NRA, USPSA SS & Lim-10
    Blessed are they who, faced with danger, think only of the front sight. J. Cooper

  12. #11
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    I have never used a comp'ed gun, but feel night sights are a nice addition if not totally needed.
    "In matters of style, swim with the current; in matters of principle, stand like a rock." Thomas Jefferson


    Nemo Me Impune Lacesset

  13. #12
    Member Array broknindarkagain's Avatar
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    Quote Originally Posted by gotammo View Post
    compensated, ported guns may cause problems in low light as the muzzle flash may be undesirable and causing greater loss of night vision.

    BINGO
    "The only thing necessary for the triumph of evil is for good men to do nothing."

    Smith & Wesson M&P9c

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    Senior Member Array fatboy97's Avatar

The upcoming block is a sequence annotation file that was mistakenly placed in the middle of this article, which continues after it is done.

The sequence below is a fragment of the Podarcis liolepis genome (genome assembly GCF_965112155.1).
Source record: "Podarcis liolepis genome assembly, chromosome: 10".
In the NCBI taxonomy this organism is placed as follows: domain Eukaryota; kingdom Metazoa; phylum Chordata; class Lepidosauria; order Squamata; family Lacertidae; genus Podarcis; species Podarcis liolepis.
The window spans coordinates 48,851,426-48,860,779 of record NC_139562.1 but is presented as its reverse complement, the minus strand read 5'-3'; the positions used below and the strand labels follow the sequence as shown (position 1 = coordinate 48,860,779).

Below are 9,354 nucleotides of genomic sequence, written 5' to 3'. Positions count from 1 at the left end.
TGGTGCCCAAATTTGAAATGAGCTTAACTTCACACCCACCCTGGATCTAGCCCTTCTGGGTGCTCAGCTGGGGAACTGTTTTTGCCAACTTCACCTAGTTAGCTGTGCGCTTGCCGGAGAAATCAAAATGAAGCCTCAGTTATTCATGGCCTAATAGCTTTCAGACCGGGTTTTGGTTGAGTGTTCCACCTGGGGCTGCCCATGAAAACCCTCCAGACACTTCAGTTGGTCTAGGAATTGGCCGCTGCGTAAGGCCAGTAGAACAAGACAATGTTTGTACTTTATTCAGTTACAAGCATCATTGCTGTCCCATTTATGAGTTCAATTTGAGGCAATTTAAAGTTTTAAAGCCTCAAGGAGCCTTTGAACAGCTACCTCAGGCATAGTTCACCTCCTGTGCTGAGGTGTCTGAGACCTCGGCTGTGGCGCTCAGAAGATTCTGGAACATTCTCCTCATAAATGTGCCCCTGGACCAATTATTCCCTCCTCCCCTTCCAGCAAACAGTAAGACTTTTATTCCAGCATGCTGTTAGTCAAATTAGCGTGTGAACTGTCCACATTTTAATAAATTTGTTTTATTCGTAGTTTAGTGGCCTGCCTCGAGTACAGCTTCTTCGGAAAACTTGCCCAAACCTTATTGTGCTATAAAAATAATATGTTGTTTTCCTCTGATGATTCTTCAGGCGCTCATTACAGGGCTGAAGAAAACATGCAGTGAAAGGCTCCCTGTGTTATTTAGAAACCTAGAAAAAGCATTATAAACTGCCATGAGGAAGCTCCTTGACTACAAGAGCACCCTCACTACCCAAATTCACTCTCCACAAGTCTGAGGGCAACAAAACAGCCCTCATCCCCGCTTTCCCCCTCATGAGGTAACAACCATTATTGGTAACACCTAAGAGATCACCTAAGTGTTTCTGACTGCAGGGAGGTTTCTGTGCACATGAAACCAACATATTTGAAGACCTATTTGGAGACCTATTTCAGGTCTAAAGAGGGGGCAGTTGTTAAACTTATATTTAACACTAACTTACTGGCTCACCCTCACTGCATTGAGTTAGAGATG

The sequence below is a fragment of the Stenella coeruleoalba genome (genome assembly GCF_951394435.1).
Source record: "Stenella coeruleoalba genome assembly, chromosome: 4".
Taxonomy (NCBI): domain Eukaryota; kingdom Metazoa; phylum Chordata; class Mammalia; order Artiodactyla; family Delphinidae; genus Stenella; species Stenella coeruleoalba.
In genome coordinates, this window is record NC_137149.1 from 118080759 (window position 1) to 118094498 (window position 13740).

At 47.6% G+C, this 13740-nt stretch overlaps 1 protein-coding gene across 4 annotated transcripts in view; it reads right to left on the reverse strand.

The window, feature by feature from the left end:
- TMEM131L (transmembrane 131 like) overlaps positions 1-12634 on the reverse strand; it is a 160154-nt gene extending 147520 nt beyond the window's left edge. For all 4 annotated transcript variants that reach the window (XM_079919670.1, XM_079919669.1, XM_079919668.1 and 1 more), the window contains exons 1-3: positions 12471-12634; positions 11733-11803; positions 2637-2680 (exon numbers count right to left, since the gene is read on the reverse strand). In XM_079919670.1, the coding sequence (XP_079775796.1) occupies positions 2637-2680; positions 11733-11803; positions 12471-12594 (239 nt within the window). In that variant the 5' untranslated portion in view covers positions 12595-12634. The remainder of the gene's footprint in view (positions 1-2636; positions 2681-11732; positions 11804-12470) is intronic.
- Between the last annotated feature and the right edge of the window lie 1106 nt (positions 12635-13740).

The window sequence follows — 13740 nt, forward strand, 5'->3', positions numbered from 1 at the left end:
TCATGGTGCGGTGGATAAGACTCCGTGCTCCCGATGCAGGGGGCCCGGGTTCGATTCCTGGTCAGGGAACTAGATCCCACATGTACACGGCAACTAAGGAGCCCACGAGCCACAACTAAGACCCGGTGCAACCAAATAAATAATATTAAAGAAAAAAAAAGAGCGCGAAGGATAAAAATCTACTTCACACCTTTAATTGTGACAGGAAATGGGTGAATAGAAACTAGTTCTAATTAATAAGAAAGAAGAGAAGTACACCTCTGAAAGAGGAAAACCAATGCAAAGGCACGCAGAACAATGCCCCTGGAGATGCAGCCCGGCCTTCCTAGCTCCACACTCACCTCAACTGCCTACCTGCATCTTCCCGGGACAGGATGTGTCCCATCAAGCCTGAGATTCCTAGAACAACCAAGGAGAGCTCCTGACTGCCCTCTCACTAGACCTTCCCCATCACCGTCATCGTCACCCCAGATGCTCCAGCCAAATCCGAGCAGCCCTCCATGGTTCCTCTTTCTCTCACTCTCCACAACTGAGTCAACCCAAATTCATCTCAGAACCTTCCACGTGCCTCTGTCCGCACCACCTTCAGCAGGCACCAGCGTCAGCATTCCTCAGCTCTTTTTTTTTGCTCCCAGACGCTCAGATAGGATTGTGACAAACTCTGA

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    I really enjoy shooting my 23C and have heard about the issue when drawing and shooting in close quarters, and the flash issue. I think there are ways of practicing without the close quarters shoot being an issue, but I can see some people might not want to change the way they practice. And as far as the flash issue, unless it's totally dark you will not have an issue with the flash, and if it is totally dark you are going to see the flash, almost the same way you see the flash from the front of a non-comp barrel. This is just my 2 cents.

    But if this is all a concern you can always buy a factory or after market non-comp barrel to drop in when you are carrying it.